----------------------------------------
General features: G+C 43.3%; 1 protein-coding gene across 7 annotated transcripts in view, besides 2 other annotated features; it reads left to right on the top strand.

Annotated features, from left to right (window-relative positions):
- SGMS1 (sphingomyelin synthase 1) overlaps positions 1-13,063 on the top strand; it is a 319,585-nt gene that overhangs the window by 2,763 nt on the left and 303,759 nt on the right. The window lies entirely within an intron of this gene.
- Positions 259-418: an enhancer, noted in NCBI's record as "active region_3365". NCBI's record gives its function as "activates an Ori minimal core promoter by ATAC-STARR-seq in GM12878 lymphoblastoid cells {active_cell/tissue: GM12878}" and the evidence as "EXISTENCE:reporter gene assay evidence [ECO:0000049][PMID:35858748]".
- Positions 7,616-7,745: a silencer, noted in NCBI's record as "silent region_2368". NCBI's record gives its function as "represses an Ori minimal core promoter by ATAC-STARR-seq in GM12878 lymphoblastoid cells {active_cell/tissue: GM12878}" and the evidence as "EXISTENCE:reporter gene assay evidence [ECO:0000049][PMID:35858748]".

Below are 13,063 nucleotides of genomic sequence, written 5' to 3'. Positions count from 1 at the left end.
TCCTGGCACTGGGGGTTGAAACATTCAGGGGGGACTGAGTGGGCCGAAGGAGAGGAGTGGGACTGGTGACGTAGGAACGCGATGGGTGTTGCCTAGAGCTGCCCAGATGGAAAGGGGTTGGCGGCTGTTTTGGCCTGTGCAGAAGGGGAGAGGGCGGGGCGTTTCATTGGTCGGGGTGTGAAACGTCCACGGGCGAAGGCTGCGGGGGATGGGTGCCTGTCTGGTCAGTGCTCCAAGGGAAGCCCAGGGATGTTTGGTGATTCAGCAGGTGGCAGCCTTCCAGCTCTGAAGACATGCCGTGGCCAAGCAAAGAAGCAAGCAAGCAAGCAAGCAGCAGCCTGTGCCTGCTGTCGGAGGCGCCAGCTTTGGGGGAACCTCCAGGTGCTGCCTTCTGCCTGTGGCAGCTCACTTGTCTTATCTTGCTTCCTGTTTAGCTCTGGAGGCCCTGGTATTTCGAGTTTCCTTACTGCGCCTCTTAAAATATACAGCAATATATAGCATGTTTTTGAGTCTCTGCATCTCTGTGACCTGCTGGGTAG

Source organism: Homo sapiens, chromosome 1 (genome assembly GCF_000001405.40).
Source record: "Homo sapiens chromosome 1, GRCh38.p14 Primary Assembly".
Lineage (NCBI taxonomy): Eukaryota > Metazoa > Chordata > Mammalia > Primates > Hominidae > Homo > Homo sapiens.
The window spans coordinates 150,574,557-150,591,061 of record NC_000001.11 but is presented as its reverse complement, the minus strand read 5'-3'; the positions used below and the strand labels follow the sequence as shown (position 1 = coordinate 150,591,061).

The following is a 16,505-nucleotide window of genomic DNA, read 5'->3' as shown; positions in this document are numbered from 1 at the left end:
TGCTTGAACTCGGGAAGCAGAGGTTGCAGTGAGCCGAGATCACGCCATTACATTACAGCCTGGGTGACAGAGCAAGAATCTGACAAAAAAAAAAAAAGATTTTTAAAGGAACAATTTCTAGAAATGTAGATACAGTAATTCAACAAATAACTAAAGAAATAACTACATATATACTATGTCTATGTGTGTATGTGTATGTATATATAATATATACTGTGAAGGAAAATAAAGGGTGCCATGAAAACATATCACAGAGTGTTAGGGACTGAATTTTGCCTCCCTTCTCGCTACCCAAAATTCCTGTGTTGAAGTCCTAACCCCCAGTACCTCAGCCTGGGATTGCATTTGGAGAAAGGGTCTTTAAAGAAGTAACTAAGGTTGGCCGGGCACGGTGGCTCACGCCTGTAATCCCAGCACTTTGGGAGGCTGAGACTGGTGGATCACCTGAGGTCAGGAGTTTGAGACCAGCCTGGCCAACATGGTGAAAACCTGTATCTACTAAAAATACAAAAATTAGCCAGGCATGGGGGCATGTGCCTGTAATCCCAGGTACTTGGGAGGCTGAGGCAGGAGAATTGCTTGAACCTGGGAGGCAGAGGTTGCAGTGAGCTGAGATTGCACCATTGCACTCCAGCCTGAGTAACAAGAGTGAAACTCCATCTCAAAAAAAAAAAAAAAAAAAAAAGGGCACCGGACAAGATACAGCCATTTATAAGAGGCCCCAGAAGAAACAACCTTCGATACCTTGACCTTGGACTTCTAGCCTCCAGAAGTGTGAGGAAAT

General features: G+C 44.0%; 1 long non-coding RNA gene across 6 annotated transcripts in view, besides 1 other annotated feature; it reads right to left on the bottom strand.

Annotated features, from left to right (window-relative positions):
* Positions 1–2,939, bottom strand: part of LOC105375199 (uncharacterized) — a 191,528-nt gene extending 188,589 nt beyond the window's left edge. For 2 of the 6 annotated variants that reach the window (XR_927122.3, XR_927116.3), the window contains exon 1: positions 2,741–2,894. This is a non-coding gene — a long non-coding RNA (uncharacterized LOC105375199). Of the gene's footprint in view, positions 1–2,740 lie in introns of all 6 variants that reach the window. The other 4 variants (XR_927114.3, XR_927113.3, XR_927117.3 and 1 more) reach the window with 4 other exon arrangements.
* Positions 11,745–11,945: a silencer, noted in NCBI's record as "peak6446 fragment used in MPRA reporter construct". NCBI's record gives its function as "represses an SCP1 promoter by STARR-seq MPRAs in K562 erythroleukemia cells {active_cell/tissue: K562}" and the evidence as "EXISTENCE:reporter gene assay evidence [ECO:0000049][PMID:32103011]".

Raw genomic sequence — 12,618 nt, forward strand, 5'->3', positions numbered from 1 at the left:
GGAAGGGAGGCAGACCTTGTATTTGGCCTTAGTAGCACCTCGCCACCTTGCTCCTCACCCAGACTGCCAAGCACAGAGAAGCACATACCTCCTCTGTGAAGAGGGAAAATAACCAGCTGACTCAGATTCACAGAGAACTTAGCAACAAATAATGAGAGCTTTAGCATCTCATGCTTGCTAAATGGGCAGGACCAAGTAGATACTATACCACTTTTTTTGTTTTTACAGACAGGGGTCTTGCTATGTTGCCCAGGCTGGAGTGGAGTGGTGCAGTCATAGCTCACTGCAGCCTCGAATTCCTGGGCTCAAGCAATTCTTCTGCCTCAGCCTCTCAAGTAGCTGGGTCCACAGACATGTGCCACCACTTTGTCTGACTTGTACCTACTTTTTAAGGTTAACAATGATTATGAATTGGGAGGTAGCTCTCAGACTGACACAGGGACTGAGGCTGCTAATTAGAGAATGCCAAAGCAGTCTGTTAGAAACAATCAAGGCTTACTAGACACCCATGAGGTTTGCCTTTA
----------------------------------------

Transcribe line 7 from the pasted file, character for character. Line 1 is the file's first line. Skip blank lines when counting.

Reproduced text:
TCCTGGCACTGGGGGTTGAAACATTCAGGGGGGACTGAGTGGGCCGAAGGAGAGGAGTGGGACTGGTGACGTAGGAACGCGATGGGTGTTGCCTAGAGCTGCCCAGATGGAAAGGGGTTGGCGGCTGTTTTGGCCTGTGCAGAAGGGGAGAGGGCGGGGCGTTTCATTGGTCGGGGTGTGAAACGTCCACGGGCGAAGGCTGCGGGGGATGGGTGCCTGTCTGGTCAGTGCTCCAAGGGAAGCCCAGGGATGTTTGGTGATTCAGCAGGTGGCAGCCTTCCAGCTCTGAAGACATGCCGTGGCCAAGCAAAGAAGCAAGCAAGCAAGCAAGCAGCAGCCTGTGCCTGCTGTCGGAGGCGCCAGCTTTGGGGGAACCTCCAGGTGCTGCCTTCTGCCTGTGGCAGCTCACTTGTCTTATCTTGCTTCCTGTTTAGCTCTGGAGGCCCTGGTATTTCGAGTTTCCTTACTGCGCCTCTTAAAATATACAGCAATATATAGCATGTTTTTGAGTCTCTGCATCTCTGTGACCTGCTGGGTAG